This text presents a comprehensive dictionary of characters, places, objects and themes found in the legends of King Arthur and the Knights of the Round Table. Information is drawn from significant Arthurian sources between Gildas's "De Excidio Britanniae" (c.540) and Tennyson's 19th-century "Idylls of the King". The book contains names extracted from over 250 original Arthurian texts and includes information on characters such as Lancelot and Gawain, places such as Camelot and Camlann, objects such as Excalibur and the Holy Grail and themes such as the Sword in the Stone and the beheading game. Each entry provides a description of the name, including possible origins or historical basis of the name, and major characters and themes are discussed extensively and their evolution through the series of texts is traced.
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The legend of King Arthur and his knights and ladies has been around for more than a millennium. It probably began in the Dark Ages in Wales, as oral tales passed down through the years. Then it was picked up by the English, transmitted to Europe, and returned to England to be codified by Sir Thomas Malory. Meanwhile, Arthur had found a new best friend (Lancelot), a quest (the Holy Grail), and a place to live (Camelot). The Arthurian legend is best described as an amalgam of many writers' ideas, plots, themes, characters, and motifs.
To comb through 1,500 years of Arthuriana and find every name associated with it is a considerable task that Bruce has accomplished admirably. The extremely invaluable New Arthurian Encyclopedia (Garland, 1996) provides only 90 names (by design, it should be noted), whereas this volume has more than 5,600. It makes for both a fascinating read and a very useful reference tool. The work consists mostly of names of major and minor characters (Arthur, Gwythyr, Tristan, Petipace of Winchelsea), but there are also references to places, events, and things. The author has wisely made his cutoff with Tennyson's The Idylls of the King (1859^-1886) or the volume would be twice as long because of the current proliferation of Arthuriana. Each entry is listed alphabetically and depending on the subject can be very short or quite long. The entry on Arthur is nine pages long. It looks first at his historicity and how the legend around him developed. Then it notes what the texts say about the dates of his reign, how they portray his character, what insignia he carried, and where his grave is located. Entries are fully cross-referenced with the excellent appendix on sources that lists not only author, title, and date but provides brief descriptions, some keywords, and a note on the text that was used. This is a very useful work that most large public and academic libraries should have.Review:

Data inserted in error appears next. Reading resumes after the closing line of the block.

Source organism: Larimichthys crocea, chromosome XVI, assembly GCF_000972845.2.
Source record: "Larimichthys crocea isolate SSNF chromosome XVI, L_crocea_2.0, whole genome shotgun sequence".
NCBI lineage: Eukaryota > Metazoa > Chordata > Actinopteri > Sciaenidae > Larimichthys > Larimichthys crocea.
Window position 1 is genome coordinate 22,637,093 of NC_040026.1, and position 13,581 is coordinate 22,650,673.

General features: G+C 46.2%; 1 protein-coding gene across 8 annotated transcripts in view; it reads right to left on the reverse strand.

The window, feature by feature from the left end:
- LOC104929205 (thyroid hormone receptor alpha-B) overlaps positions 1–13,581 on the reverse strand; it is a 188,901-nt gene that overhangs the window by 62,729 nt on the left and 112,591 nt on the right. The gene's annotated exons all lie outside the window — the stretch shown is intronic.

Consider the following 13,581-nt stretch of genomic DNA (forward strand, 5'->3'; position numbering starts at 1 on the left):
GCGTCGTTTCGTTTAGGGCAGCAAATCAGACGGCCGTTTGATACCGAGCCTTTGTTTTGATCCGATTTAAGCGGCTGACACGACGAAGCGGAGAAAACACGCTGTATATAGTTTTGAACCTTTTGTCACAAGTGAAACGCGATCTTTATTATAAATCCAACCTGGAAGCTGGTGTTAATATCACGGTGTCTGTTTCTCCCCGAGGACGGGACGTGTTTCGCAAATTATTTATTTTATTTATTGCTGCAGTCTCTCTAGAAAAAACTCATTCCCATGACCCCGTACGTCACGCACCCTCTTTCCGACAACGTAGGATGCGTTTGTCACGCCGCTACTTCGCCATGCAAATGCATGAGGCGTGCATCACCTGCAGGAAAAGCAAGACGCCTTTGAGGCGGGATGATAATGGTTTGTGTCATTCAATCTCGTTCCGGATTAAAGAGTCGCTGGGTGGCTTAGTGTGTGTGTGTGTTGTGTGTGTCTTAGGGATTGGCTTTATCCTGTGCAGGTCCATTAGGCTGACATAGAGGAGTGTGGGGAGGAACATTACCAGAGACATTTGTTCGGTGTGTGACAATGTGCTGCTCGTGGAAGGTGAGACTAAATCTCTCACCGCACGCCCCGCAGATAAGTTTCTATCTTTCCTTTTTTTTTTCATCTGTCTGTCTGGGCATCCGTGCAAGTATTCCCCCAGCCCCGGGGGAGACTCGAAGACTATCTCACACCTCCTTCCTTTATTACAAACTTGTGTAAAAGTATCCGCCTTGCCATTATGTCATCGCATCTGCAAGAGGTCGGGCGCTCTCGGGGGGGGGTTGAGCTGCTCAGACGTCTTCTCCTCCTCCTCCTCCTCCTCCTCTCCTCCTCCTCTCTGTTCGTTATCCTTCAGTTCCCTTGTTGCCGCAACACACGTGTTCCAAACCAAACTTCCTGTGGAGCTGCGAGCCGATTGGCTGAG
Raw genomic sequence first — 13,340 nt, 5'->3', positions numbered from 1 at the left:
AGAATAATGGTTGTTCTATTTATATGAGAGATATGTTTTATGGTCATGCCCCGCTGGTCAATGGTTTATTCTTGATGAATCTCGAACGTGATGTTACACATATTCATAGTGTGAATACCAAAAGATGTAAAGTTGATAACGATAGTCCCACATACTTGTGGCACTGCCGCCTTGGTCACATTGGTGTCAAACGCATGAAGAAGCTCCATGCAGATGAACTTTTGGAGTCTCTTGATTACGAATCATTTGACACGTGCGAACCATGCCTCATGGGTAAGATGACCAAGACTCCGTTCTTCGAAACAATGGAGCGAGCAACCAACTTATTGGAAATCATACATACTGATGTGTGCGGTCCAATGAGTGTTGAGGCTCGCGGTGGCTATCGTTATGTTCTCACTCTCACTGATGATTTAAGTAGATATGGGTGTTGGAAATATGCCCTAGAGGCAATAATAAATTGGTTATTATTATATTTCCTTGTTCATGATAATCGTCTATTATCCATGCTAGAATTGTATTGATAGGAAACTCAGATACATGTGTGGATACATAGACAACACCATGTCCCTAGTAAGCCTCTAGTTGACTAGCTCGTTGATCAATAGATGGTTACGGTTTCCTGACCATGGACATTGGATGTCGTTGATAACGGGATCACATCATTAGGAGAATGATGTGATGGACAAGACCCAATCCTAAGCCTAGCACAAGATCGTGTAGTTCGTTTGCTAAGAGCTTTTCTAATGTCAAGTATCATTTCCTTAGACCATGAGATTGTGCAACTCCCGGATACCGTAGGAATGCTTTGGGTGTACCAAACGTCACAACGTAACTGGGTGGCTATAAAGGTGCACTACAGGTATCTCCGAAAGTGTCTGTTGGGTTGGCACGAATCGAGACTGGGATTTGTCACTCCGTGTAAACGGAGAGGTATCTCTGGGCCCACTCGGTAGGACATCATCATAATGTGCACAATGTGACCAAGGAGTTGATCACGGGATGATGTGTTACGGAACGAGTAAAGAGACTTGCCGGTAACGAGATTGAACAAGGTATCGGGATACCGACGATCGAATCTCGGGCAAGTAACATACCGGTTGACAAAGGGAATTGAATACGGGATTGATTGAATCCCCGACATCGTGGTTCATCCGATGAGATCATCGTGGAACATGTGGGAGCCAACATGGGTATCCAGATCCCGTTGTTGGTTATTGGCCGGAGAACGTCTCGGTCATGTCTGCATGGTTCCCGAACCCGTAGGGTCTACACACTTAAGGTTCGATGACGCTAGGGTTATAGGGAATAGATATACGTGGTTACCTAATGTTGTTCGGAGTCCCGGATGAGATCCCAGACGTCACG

...extremely invaluable...a fascinating read and a very useful reference tool...that most large and public libraries should have.
–Reference Books Bulletin
Serious students of the Arthurian legends will find this a useful and informative resource.
–School Library Journal
...a valuable tool for study and enjoyment of an already-essential myth of our cilivization and greatly to be recommended to individual readers and libraries alike..
–Arthuriana, January 2000
An excellent companion to The New Arthurian Encyclopedia.... It includes all the characters and places; for the major Arthurian texts, the work is comprehensive.
–Booklist/RBB, June 1 & 15, 2004
Even experienced students of Arthurian literature will find plenty of new discoveries in Bruce's dictionary. Here the unbelievably wide world of Arthurian romance that William Caxton marveled at in 1483 is itemized in fascinating, specific detail. The book should be a gold mine for future Arthurian novelists as well as treasure for the inquisitive scholar.
–Jennifer R. Goodman, Texas A&M University, Speculum, April 2003
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